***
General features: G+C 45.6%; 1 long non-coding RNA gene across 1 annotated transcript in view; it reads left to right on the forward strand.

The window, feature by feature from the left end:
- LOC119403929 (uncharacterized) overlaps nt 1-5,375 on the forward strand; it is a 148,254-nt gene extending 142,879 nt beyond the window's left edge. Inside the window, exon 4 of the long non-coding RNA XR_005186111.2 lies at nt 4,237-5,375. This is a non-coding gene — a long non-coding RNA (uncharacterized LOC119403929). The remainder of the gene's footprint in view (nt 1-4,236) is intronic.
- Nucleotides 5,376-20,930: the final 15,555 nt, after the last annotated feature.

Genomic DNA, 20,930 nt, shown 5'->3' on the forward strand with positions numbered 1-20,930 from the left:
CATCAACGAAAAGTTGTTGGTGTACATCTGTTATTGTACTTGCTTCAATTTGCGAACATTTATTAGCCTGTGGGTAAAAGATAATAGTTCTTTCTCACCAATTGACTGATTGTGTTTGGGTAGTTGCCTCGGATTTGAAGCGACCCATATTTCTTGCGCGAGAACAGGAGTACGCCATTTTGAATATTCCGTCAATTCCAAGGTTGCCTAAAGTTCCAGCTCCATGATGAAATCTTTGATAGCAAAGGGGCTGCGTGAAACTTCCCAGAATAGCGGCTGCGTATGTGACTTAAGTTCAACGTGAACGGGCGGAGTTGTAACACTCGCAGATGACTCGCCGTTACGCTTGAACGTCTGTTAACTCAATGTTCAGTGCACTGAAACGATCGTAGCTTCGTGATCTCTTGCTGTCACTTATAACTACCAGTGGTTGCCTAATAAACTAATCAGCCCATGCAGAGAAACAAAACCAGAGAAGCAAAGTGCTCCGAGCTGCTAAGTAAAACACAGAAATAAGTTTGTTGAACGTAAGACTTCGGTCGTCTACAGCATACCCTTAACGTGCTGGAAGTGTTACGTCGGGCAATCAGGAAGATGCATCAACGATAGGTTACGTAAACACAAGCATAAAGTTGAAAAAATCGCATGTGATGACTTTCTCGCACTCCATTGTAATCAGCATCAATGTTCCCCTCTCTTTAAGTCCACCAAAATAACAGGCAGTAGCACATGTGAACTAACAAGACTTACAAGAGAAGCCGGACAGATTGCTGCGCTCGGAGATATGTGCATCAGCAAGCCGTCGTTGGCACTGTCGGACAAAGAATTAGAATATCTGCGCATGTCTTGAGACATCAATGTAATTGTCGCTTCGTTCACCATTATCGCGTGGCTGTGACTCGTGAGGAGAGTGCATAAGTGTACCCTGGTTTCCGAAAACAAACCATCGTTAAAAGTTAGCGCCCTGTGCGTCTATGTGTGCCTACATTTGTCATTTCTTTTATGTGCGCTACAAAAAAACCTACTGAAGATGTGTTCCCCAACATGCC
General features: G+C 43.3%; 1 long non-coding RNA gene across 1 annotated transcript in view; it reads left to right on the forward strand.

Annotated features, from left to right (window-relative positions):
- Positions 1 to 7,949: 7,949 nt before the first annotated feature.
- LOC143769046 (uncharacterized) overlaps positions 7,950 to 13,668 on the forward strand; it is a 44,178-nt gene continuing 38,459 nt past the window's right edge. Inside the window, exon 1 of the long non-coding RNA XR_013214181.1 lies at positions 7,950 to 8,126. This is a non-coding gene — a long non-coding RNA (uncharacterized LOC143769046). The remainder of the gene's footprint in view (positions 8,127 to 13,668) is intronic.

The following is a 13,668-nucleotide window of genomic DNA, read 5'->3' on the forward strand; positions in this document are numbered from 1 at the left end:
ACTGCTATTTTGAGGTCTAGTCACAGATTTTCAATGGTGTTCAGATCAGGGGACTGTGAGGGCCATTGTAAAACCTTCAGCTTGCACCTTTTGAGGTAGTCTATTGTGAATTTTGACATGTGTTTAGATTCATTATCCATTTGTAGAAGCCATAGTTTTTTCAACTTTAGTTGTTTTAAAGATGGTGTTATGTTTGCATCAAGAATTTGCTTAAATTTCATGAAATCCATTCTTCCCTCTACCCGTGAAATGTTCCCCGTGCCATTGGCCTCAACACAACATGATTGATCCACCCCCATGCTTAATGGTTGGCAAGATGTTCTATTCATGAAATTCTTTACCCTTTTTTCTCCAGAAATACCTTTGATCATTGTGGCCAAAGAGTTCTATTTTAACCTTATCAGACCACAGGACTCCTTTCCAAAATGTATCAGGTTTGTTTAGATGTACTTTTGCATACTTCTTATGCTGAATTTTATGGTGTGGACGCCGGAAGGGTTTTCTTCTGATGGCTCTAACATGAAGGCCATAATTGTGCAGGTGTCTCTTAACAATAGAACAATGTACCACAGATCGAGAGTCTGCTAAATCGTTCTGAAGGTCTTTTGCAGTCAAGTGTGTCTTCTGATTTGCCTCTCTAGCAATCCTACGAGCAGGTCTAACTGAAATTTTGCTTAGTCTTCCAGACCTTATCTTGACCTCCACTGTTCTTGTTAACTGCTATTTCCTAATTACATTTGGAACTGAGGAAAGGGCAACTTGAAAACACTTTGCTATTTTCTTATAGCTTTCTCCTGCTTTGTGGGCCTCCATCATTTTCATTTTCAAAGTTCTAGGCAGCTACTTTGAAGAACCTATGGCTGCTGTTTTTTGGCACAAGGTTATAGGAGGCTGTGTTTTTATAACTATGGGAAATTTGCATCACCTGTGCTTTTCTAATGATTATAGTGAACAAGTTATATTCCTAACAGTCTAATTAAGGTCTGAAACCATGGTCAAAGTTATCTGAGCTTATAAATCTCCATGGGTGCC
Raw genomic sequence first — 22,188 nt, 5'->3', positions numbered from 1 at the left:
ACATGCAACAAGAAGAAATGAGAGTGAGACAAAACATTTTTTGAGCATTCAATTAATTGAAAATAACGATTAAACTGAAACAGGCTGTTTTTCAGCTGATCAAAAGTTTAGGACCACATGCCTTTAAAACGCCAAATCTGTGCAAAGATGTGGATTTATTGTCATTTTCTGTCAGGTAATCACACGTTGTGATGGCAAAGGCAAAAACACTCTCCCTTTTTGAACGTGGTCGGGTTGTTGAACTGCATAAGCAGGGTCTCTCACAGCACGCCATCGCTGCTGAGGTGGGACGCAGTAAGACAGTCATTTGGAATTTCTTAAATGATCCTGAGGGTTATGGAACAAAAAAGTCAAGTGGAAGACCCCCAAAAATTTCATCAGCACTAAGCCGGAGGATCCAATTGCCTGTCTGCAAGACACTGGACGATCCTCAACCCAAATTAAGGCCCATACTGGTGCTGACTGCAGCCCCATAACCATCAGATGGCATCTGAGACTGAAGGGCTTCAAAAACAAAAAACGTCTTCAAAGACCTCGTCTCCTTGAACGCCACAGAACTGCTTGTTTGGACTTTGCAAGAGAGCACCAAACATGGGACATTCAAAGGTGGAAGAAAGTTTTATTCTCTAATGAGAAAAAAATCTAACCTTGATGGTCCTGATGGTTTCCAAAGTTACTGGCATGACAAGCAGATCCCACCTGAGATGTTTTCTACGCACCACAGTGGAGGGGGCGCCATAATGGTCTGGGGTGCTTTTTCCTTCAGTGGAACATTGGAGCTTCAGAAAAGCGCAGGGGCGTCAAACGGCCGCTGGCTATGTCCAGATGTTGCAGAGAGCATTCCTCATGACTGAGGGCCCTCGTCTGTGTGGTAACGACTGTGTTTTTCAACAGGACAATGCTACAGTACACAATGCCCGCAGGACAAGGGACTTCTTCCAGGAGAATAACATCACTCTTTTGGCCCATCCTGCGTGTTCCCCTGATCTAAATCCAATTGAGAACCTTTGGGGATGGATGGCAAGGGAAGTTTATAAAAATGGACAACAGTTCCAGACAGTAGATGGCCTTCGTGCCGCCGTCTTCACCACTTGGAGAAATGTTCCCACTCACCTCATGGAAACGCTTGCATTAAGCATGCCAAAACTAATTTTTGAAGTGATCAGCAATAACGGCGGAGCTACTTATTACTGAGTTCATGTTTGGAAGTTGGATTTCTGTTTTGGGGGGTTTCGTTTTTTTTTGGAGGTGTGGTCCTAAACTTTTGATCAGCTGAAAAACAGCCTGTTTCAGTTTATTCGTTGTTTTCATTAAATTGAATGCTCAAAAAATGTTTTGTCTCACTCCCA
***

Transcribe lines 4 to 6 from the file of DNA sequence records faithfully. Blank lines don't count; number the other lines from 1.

- Nucleotides 5,376-20,930: the final 15,555 nt, after the last annotated feature.

Genomic DNA, 20,930 nt, shown 5'->3' on the forward strand with positions numbered 1-20,930 from the left:
CATCAACGAAAAGTTGTTGGTGTACATCTGTTATTGTACTTGCTTCAATTTGCGAACATTTATTAGCCTGTGGGTAAAAGATAATAGTTCTTTCTCACCAATTGACTGATTGTGTTTGGGTAGTTGCCTCGGATTTGAAGCGACCCATATTTCTTGCGCGAGAACAGGAGTACGCCATTTTGAATATTCCGTCAATTCCAAGGTTGCCTAAAGTTCCAGCTCCATGATGAAATCTTTGATAGCAAAGGGGCTGCGTGAAACTTCCCAGAATAGCGGCTGCGTATGTGACTTAAGTTCAACGTGAACGGGCGGAGTTGTAACACTCGCAGATGACTCGCCGTTACGCTTGAACGTCTGTTAACTCAATGTTCAGTGCACTGAAACGATCGTAGCTTCGTGATCTCTTGCTGTCACTTATAACTACCAGTGGTTGCCTAATAAACTAATCAGCCCATGCAGAGAAACAAAACCAGAGAAGCAAAGTGCTCCGAGCTGCTAAGTAAAACACAGAAATAAGTTTGTTGAACGTAAGACTTCGGTCGTCTACAGCATACCCTTAACGTGCTGGAAGTGTTACGTCGGGCAATCAGGAAGATGCATCAACGATAGGTTACGTAAACACAAGCATAAAGTTGAAAAAATCGCATGTGATGACTTTCTCGCACTCCATTGTAATCAGCATCAATGTTCCCCTCTCTTTAAGTCCACCAAAATAACAGGCAGTAGCACATGTGAACTAACAAGACTTACAAGAGAAGCCGGACAGATTGCTGCGCTCGGAGATATGTGCATCAGCAAGCCGTCGTTGGCACTGTCGGACAAAGAATTAGAATATCTGCGCATGTCTTGAGACATCAATGTAATTGTCGCTTCGTTCACCATTATCGCGTGGCTGTGACTCGTGAGGAGAGTGCATAAGTGTACCCTGGTTTCCGAAAACAAACCATCGTTAAAAGTTAGCGCCCTGTGCGTCTATGTGTGCCTACATTTGTCATTTCTTTTATGTGCGCTACAAAAAAACCTACTGAAGATGTGTTCCCCAACATGCC